524 8th Street.
A real estate investor accused of harassing and pressuring elderly Chinese tenants to move out of a downtown Oakland SRO
hotel has agreed to settle a lawsuit brought by the building's tenants.
The settlement, filed yesterday in Alameda County Superior Court, requires the landlord to pay the building's 14 tenants and the city of Oakland $1 million, and to abide by a permanent injunction that protects the tenants against displacement.
The hotel at 524 8th Street was purchased by the Green Group, LP in 2015 for about $2 million. Shortly after, Green Group's manager James Kilpatrick told the San Francisco Business Times
that he and his co-investors planned to upgrade the 38-unit SRO and rent it out to students and tech workers.
The building's tenants, mostly elderly Chinese immigrants, filed a lawsuit against Kilpatrick and his company in 2016 alleging that they were being harassed as part of a plan to displace them, and that the building was being made unlivable with kitchens and bathrooms taken out of service for renovations and repairs.
According to the lawsuit, Kilpatrick’s company tore out a communal kitchen in the building and removed bathrooms. The new landlords also installed security cameras against the tenants' wishes, and removed people's property from common areas.
One tenant described having a Chinese New Year decoration he placed outside his door thrown away, including tangerines, curtains, and scrolls. His bicycle was also taken along with clothes that he later found discarded in the parking lot.
"I feel uncomfortable, embarrassed, worried, and disturbed. I feel that I am being harassed," the tenant attested in court documents.
Kilpatrick said at the time that his company wasn't trying to harass or displace anyone. Instead, they were simply trying to make repairs to a dangerous property with numerous code problems.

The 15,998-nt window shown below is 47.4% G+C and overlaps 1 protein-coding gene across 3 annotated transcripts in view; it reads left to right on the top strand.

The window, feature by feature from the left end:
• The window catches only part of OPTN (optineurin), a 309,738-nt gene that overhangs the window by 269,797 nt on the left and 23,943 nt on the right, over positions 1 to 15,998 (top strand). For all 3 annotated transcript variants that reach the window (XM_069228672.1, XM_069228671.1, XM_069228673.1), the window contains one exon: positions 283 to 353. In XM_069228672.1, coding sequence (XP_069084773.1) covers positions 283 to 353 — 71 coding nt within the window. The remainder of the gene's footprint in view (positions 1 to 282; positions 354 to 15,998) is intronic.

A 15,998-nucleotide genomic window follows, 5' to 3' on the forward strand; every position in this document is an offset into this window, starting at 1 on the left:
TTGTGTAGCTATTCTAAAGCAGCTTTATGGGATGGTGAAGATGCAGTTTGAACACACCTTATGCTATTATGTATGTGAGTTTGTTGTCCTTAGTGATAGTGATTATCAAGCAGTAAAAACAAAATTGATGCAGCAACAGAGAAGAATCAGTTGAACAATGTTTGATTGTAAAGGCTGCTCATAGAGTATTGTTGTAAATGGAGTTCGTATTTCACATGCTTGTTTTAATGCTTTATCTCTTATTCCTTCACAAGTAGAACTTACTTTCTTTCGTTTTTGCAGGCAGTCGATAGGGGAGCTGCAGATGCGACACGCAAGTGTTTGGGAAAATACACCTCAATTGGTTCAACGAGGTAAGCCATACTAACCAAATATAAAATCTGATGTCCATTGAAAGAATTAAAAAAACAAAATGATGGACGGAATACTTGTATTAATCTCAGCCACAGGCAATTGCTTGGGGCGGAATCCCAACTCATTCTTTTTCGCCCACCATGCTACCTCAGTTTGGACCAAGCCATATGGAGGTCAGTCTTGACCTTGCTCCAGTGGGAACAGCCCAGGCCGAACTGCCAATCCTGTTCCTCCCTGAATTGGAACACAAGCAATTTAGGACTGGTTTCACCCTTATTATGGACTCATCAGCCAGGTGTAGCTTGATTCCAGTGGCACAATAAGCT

“We repaired basement, hired a pest company to cure the rodent and roach issues they were having,” said Kipatrick in 2016. “If we were really trying to be jerks and push people out, those aren’t steps we would have taken.”
Kilpatrick didn't immediately respond to a request for comment today about the settlement agreement.
Attorney Robert Salinas, who represented the tenants alongside the Asian Law Caucus and Oakland City Attorney, told the Express
that the building's tenants have a "strong sense of community" that helped them stay in their homes.
"Almost all of the tenants, when they were approached about possibly vacating, refused," said Salinas. "They banded together and they didn’t allow themselves to be bought out for some small amount of money."
Under the settlement's terms, Kilpatrick's company may not take more than one of the building's communal bathrooms out of service at the same time to make repairs or renovate.
The injunction also bars the landlord from removing and disposing of the tenants' property that is kept in communal areas like hallways and kitchens. And the landlord cannot place security cameras in the kitchens, bathrooms, and hallways of the property.
The injunction also requires the landlord to notify the Oakland City Attorney anytime they file a petition with the rent board for any reason, which could include a petition to increase rents above the annually adjusted amount for rent-controlled units. Any unlawful detainers to evict tenants also have to be sent to the city attorney's office.
The lawsuit was brought under Oakland's Tenant Protection Ordinance
, which was drafted by Councilmember Dan Kalb and approved in 2014.
"It's important for landlords to know that there are consequences for disregarding housing and tenant protections laws and for everyone to see the real impact discrimination can have on tenants," said Katherine Chu, Housing Rights Staff Attorney & Program Manager at Advancing Justice - Asian Law Caucus.
"It’s very refreshing to see these rules work the way they’re intended to," Salinas said about the Tenant Protection Ordinance.